How to Make Your Main Character a Role Model

lone-ranger-tonto

“Look, Kemo Sabe. Bad men.” “Yes, Tonto. Let’s mess them up.”

One of the most important things that an author can do is create a main character that is a role model to his readers. To accomplish this, it is a good idea to create a list of what the character can and cannot do, so you can keep him on the straight and narrow. Let me give you an example of what I mean.

One of my favorite characters from Old Time Radio is the Lone Ranger. (The original radio program and TV show are the only ones worth seeing/listening to.) Fran Striker, co-creator and writer of the Lone Ranger, created the following creed for the Ranger:

I believe…

  • That to have a friend, a man must be one.
  • That all men are created equal and that everyone has within himself the power to make this a better world.
  • That God put the firewood there, but that every man must gather and light it himself.
  • In being prepared physically, mentally, and morally to fight when necessary for what is right.
  • That a man should make the most of what equipment he has.
  • That ‘this government of the people, by the people, and for the people’ shall live always.
  • That men should live by the rule of what is best for the greatest number.
  • That sooner or later…somewhere…somehow…we must settle with the world and make payment for what we have taken.
  • That all things change but truth, and that truth alone, lives on forever.
  • In my Creator, my country, my fellow man

Striker and George W. Trendle, the other co-creator, also wrote these guidelines for the Lone Ranger.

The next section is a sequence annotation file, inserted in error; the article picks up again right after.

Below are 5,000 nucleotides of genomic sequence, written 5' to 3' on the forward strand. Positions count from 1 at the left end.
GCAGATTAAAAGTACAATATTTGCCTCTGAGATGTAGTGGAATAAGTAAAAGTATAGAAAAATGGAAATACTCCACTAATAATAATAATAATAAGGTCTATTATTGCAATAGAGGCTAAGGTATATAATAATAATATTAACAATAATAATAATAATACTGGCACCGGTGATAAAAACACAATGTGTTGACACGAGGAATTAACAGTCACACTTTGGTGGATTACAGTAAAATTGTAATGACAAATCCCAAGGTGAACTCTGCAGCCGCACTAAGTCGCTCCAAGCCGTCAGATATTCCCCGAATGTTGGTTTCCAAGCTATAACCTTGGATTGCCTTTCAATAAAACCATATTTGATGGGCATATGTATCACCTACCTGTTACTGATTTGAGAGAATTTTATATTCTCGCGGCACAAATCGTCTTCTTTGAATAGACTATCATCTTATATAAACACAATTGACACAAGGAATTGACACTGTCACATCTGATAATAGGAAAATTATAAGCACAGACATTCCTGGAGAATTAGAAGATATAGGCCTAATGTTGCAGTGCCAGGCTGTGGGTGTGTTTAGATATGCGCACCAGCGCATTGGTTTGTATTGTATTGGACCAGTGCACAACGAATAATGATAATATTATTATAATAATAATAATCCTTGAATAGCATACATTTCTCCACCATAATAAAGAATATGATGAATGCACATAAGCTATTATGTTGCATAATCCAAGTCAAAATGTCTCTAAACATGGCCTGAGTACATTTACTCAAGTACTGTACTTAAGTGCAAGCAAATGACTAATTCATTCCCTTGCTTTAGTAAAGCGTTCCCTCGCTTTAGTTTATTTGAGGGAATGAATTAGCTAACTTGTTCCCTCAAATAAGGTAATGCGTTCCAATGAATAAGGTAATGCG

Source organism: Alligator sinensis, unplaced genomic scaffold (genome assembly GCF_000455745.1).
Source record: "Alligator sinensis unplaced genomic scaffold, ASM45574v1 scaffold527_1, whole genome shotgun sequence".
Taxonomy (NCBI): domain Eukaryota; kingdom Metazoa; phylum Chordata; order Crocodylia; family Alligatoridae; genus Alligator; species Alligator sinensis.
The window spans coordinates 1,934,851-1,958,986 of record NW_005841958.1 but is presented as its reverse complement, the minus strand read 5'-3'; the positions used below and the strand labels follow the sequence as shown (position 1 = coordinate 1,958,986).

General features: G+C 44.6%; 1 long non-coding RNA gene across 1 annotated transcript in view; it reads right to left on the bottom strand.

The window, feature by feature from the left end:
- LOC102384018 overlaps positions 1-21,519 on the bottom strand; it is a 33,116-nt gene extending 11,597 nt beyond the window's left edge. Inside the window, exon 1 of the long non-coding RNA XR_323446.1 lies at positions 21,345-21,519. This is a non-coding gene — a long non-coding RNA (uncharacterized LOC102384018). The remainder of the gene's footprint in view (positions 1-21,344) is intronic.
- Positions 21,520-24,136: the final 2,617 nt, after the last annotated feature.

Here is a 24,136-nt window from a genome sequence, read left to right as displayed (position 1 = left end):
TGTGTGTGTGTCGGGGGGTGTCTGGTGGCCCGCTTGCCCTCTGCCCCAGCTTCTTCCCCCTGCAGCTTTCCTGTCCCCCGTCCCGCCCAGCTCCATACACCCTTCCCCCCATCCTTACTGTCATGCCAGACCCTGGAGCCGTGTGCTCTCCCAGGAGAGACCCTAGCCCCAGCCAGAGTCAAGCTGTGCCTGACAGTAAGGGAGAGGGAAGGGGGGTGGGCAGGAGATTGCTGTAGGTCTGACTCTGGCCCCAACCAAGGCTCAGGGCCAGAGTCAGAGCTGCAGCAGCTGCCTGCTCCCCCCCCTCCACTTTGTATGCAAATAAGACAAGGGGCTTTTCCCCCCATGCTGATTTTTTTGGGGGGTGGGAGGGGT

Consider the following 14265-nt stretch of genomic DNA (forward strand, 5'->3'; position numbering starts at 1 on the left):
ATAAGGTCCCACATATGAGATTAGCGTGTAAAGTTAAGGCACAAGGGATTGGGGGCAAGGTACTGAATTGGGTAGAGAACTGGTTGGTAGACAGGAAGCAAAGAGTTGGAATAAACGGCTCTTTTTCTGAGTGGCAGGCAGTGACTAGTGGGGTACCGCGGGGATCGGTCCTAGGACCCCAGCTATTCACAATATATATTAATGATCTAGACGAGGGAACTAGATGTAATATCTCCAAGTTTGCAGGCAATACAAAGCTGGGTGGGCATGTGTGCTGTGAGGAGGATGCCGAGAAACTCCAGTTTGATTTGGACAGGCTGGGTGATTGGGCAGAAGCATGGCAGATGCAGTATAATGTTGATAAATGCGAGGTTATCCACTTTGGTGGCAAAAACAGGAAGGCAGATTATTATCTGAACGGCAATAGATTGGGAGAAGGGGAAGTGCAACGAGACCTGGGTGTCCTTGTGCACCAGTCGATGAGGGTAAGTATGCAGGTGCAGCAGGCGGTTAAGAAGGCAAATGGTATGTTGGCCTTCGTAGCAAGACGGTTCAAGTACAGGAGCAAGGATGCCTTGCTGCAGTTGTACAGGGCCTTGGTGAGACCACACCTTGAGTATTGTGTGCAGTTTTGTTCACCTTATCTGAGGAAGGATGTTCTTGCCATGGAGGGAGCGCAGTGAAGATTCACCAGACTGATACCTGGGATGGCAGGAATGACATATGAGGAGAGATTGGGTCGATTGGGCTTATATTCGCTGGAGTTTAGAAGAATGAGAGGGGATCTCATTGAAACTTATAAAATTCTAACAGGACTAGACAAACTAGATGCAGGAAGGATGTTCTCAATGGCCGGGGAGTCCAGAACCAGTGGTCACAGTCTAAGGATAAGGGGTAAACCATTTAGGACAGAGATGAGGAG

• The Lone Ranger is never seen without his mask or a disguise.
  • With emphasis on logic, The Lone Ranger is never captured or held for any length of time by lawmen, avoiding his being unmasked.
  • The Lone Ranger always uses perfect grammar and precise speech completely devoid of slang and colloquial phrases, at all times.
  • When he has to use guns, The Lone Ranger never shoots to kill, but rather only to disarm his opponent as painlessly as possible.
  • Logically, too, The Lone Ranger never wins against hopeless odds; i.e., he is never seen escaping from a barrage of bullets merely by riding into the horizon.
  • Even though The Lone Ranger offers his aid to individuals or small groups, the ultimate objective of his story never fails to imply that their benefit is only a by-product of a greater achievement—the development of the west or our country. His adversaries are usually groups whose power is such that large areas are at stake.
  • Adversaries are never other than American to avoid criticism from minority groups. There were exceptions to this rule. He sometimes battled foreign agents, though their nation of origin was generally not named.
  • Names of unsympathetic characters are carefully chosen, never consisting of two names if it can be avoided, to avoid even further vicarious association—more often than not, a single nickname is selected.
  • The Lone Ranger never drinks or smokes and saloon scenes are usually interpreted as cafes, with waiters and food instead of bartenders and liquor.
  • Criminals are never shown in enviable positions of wealth or power, and they never appear as successful or glamorous.

When the Lone Ranger held true to these guidelines, the Ranger was a strong role model (not like the remakes).

Not everyone writes westerns, but I think that this idea is still useful. A great role model can leave a lasting impact on the reader. There are too many negative characters and stereotypes in fiction. I think it’s time we changed that.

What do you think? Post an answer in the comment selection below.